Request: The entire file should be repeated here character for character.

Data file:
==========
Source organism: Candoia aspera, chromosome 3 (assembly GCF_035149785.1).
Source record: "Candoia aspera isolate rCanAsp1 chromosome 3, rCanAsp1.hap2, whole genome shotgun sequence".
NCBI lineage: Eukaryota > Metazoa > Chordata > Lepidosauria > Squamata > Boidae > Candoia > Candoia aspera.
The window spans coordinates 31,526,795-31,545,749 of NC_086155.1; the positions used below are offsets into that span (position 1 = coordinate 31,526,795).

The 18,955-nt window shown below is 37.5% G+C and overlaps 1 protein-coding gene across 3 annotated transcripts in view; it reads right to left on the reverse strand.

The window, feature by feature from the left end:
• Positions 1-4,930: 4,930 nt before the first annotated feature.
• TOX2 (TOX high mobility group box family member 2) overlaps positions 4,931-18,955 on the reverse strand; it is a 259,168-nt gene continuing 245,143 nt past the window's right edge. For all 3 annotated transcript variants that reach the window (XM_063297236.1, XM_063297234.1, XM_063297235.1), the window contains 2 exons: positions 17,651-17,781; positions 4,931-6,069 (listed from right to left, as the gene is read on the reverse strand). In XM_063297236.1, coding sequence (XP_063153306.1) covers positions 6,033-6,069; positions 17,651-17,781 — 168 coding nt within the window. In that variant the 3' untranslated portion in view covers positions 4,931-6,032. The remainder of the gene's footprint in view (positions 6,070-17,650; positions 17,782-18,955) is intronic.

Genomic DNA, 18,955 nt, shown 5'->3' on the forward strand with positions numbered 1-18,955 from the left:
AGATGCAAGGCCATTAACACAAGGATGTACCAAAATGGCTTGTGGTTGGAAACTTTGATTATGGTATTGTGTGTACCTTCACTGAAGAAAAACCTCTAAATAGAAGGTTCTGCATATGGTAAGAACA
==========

Source organism: Candoia aspera, chromosome 3 (assembly GCF_035149785.1).
Source record: "Candoia aspera isolate rCanAsp1 chromosome 3, rCanAsp1.hap2, whole genome shotgun sequence".
NCBI lineage: Eukaryota > Metazoa > Chordata > Lepidosauria > Squamata > Boidae > Candoia > Candoia aspera.
The window spans coordinates 31,526,795-31,545,749 of NC_086155.1; the positions used below are offsets into that span (position 1 = coordinate 31,526,795).

The 18,955-nt window shown below is 37.5% G+C and overlaps 1 protein-coding gene across 3 annotated transcripts in view; it reads right to left on the reverse strand.

The window, feature by feature from the left end:
• Positions 1-4,930: 4,930 nt before the first annotated feature.
• TOX2 (TOX high mobility group box family member 2) overlaps positions 4,931-18,955 on the reverse strand; it is a 259,168-nt gene continuing 245,143 nt past the window's right edge. For all 3 annotated transcript variants that reach the window (XM_063297236.1, XM_063297234.1, XM_063297235.1), the window contains 2 exons: positions 17,651-17,781; positions 4,931-6,069 (listed from right to left, as the gene is read on the reverse strand). In XM_063297236.1, coding sequence (XP_063153306.1) covers positions 6,033-6,069; positions 17,651-17,781 — 168 coding nt within the window. In that variant the 3' untranslated portion in view covers positions 4,931-6,032. The remainder of the gene's footprint in view (positions 6,070-17,650; positions 17,782-18,955) is intronic.

Genomic DNA, 18,955 nt, shown 5'->3' on the forward strand with positions numbered 1-18,955 from the left:
AGATGCAAGGCCATTAACACAAGGATGTACCAAAATGGCTTGTGGTTGGAAACTTTGATTATGGTATTGTGTGTACCTTCACTGAAGAAAAACCTCTAAATAGAAGGTTCTGCATATGGTAAGAACA